Amanda Bennett: A Year in Zaragoza, Spain

Fotos y Final March 11, 2010

Filed under: Uncategorized — psychohistoria @ 10:50 am
The main facade of the Catedral de Santiago
The famous statue of Santiago on the romanesque Pórtico de la Gloria by Maestro Mateo

A special indulgence offered due to the Año Jacobeo – if you say a “Our Father” or a “Hail Mary” and then take communion, you can get a pardon for the sins of a deceased relative! (I didn’t know these things still existed in the Catholic Church.)

The statue of Santiago that dominates the special Año Jacobeo door.

The interior of the Cathedral. Note the botafumiero above the priest and the classic romanesque architecture.

On Sunday morning, we opportunely stumbled upon a monastery of nuns which sold sweets and were able to buy a Tarta de Santiago, the typical cake-pie of the city which is like a pecan pie but made with coarsely ground almonds instead. Absolutely delicious!!!! Combined with orange juice at a Celtic-influenced café, it made the perfect Sunday morning breakfast (also the perfect pre-train snack that afternoon, dessert that evening, and before-school breakfast the next day as well!).

Determined to experience the emotional approach of the cathedral via the Camino de Santiago, we explored the outskirts of the city, walking through the Alameda park and part of the historic university campus to arrive at the Camino (the pilgrimmage path) which we followed back to the city despite the drizzle. Feeling very “peregrina”, we took photos in front of the yellow arrows and shell-shaped trail markers (Saint James is easily identifiable for the shell adorning his clothes, acquired during his postmortum sea journey to Galicia) and arrived at the cathedral in its full glory – a fulfilling and necessary experience.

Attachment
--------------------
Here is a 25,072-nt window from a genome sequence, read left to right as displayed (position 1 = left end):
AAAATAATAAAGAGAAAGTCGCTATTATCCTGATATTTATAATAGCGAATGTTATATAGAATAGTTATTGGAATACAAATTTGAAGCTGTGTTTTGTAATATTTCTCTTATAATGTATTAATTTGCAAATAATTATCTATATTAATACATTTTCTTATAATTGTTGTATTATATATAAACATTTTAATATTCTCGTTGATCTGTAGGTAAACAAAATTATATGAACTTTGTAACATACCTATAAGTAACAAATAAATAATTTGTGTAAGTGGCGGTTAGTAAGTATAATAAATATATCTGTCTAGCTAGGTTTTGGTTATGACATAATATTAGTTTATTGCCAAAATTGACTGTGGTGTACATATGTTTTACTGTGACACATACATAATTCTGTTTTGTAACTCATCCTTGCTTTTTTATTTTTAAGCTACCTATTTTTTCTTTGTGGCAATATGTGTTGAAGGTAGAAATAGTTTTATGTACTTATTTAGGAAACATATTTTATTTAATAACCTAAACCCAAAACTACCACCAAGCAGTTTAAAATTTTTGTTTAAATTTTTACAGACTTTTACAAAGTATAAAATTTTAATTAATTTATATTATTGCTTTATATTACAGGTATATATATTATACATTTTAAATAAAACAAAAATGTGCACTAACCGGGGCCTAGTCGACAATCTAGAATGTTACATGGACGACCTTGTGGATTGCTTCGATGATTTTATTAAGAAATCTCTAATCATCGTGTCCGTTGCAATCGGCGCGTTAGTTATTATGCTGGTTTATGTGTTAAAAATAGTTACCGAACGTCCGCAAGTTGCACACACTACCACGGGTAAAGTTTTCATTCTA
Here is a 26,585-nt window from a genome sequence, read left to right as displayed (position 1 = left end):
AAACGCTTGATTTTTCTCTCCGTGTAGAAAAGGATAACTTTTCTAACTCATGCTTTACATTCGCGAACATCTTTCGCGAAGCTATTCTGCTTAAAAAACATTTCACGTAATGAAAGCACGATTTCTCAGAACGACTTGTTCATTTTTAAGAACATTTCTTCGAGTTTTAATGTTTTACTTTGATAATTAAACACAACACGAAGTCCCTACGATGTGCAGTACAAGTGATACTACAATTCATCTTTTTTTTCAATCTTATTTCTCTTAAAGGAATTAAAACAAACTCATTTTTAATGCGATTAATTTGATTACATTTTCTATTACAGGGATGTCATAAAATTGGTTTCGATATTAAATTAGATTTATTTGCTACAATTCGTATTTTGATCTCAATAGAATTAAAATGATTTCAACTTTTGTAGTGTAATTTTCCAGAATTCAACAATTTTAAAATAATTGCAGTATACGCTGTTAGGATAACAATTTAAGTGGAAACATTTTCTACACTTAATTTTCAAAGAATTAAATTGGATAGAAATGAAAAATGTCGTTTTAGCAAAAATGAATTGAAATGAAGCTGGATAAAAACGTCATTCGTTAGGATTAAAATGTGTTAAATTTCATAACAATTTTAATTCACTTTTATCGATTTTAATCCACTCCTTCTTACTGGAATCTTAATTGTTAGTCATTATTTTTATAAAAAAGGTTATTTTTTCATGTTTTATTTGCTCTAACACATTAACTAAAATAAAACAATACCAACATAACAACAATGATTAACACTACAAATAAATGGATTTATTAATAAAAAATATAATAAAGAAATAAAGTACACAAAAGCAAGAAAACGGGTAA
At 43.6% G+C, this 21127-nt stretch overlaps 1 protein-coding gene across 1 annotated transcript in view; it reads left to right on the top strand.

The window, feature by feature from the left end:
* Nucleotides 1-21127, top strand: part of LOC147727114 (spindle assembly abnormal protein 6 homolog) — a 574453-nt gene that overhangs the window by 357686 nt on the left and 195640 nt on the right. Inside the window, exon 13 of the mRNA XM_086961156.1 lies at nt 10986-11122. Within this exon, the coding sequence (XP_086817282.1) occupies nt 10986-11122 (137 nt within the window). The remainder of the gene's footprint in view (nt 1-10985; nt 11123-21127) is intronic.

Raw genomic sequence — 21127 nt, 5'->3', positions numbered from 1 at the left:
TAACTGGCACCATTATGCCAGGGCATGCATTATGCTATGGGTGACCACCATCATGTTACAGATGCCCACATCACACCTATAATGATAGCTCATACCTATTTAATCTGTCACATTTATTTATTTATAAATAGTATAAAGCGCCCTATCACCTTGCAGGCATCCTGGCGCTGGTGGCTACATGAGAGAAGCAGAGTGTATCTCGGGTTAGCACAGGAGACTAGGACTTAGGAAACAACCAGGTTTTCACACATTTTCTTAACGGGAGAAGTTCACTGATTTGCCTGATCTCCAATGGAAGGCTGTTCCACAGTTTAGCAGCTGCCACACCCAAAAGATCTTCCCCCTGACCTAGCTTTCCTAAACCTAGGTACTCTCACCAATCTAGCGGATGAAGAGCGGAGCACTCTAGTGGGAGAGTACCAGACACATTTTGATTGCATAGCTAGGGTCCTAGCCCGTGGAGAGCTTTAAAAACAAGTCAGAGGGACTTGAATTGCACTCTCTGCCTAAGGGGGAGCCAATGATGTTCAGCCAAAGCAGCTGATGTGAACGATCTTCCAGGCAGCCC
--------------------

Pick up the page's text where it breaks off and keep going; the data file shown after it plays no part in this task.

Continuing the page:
Our train back to Zaragoza was due to arrive at 6:30 am, in time for us to go home and prepare for classes which start at 9. However, the train experienced some delays and we pulled into the station right when my art history class was beginning! A nice student told us that the train-hotel almost always arrives late, and we knew that since the delay was more than 2 hours, we would get full ticket refunds. But we still felt bad arriving to class, without our school supplies which were at home, about half an hour late. The matter, however, was out of our hands, and we were pardoned – especially since we came in raving about the great trip and the architectural details of the Cathedral, which we’d studied just the week before!!

Tarta de Santiago, made by nuns and the most delicious ever.

Grass! A park!

Gothic church, part of the Museo do Pobo Galego

Stairs worn by centuries of pilgrims in the Cathedral. They lead to a statue of Santiago which the devout hug from behind.

A cityscape of Santiago. You can see the cathedral and also a couple of glassed-in balconies, really typical of Galician residential architecture.


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